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Climate change could slowly alter local landscape
Canadian Forest Service re-measures plots established in 2007

Stewart Burnett
Northern News Services
Thursday, July 27, 2017

Though it's a long process with many complicating factors, if the climate were to continue changing in accordance with recent trends, that could mean some significant landscape changes up and down the Mackenzie Valley.

NNSL photograph

The edge of this peat plateau south of Inuvik shows the impact of thawing surface permafrost. The dry, lichen-dominated surface of the peat plateau is replaced by very wet, mossy vegetation as the thawing causes the ground surface to sink approximately 50 cm. As can be seen to the right of the photo, this increasing surface wetness appears to have caused the death of some trees. - photo courtesy of Ruth Errington

Ruth Errington, technician with the Canadian Forest Service, was in Inuvik this month re-measuring peatland and forest plots around the community that were established in 2007 during the International Polar Year.

The service has 69 plots throughout the Mackenzie Valley, from the southern border to Inuvik. The Mackenzie Valley is predicted to be one of the most sensitive areas to climate warming in Canada.

Errington studies peatland and peat plateaus, which are permafrost-containing bogs or areas of near-surface, ice-rich permafrost. Basically, they are wetlands where the soils are so cold and wet that dead plants rot more slowly than new plants grow.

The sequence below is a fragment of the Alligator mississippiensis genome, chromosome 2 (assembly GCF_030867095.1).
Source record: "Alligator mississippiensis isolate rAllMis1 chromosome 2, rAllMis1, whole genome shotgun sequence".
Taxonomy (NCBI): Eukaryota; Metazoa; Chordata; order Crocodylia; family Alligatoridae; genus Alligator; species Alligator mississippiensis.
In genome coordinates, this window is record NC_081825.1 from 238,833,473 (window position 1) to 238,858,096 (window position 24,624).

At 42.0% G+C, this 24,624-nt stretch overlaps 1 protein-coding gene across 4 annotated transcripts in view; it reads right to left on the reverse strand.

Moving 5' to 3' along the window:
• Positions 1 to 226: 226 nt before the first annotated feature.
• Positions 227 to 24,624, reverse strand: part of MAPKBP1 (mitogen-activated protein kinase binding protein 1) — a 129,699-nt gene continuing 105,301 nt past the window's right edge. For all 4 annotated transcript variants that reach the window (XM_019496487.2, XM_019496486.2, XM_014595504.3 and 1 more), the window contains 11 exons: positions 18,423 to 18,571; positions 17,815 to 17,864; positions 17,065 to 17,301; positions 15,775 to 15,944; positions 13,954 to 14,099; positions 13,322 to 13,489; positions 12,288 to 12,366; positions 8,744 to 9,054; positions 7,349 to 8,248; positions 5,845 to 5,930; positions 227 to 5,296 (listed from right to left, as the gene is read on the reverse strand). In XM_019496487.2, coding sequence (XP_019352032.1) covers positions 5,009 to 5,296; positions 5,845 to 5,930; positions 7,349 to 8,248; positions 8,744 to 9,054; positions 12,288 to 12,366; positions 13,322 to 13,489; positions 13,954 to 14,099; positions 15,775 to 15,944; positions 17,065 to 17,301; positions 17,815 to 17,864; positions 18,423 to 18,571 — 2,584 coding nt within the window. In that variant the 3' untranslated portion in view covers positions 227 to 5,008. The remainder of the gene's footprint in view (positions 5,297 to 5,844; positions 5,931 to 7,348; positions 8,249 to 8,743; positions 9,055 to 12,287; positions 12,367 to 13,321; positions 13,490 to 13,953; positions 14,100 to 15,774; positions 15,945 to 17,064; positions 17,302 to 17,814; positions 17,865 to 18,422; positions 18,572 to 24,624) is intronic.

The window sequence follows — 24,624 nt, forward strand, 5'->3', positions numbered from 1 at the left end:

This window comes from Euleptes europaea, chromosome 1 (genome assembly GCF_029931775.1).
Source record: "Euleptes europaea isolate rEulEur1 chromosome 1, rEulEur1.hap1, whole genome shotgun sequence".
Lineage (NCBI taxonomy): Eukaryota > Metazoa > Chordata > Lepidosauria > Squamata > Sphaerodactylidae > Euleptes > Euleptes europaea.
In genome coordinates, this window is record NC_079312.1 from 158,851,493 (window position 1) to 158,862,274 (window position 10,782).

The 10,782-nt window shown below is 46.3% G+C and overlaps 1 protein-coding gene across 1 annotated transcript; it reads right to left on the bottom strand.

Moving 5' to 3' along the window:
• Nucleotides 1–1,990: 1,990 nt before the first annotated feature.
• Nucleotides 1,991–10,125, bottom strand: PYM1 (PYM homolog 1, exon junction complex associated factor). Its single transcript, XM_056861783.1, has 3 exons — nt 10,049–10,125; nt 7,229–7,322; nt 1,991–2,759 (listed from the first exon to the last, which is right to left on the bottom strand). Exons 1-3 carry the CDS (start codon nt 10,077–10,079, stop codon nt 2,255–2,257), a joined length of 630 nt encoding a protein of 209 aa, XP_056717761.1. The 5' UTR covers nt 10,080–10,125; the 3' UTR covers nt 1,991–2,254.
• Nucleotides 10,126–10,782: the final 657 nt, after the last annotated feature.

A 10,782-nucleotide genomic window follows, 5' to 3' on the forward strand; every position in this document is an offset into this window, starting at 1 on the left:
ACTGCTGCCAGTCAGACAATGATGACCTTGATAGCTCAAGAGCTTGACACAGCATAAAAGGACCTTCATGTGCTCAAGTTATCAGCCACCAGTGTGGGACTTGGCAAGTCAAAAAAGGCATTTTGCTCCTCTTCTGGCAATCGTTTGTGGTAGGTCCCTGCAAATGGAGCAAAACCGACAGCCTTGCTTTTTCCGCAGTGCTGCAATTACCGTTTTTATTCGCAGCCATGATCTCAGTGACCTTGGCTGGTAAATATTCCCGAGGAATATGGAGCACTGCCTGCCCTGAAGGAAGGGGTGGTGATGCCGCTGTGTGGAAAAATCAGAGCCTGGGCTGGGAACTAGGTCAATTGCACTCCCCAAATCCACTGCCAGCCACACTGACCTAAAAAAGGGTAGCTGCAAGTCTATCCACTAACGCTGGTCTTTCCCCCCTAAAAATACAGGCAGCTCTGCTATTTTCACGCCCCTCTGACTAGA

"It's a big sponge that when it freezes, the ice expands, like you'd see in an ice cube in a freezer," she said. "When it collapses, it loses volume."

NNSL photograph

Ruth Errington, technician with the Canadian Forest Service, has been re-measuring peatland and forest plots in the Mackenzie Valley this summer, part of a 10-year checkup after establishing the plots during the International Polar Year in 2007. - Stewart Burnett/NNSL photo

The collapse of the permafrost could lead to dramatic changes in vegetation and landscapes.

It's a long process for these sort of environment effects to take place, but if the permafrost were to thaw, lichen and trees would be lost, at least for a period of time.

"It's a very dramatic change on the landscape," said Errington. "You lose things like caribou forage in the lichens. You would lose the ability to move across the landscape area quickly too (because of how wet it is)."

After the thaw, areas would eventually drain out into rivers and the landscape would become much more dry.

On a long enough timescale and with current trends continuing, Errington predicts the landscape around Inuvik would start to look more like the Sahtu, which itself is starting to look more like the Dehcho once did.

"These things don't change overnight," said Errington. "There's inertia in the system. Things are adapted and you often need a disturbance to reset the ecosystem."

Sites this far north are very good at insulating permafrost and keeping it intact too, she added.

For now, Errington will be taking her research back to Edmonton to study it over the winter. She hopes to be able to re-check the plots again in another 10 years and better map the changes over time.

"I think for the most part Inuvik has been pretty stable," she said before being able to analyze her data properly. "But we'll see. It would be a subtle change at this point."

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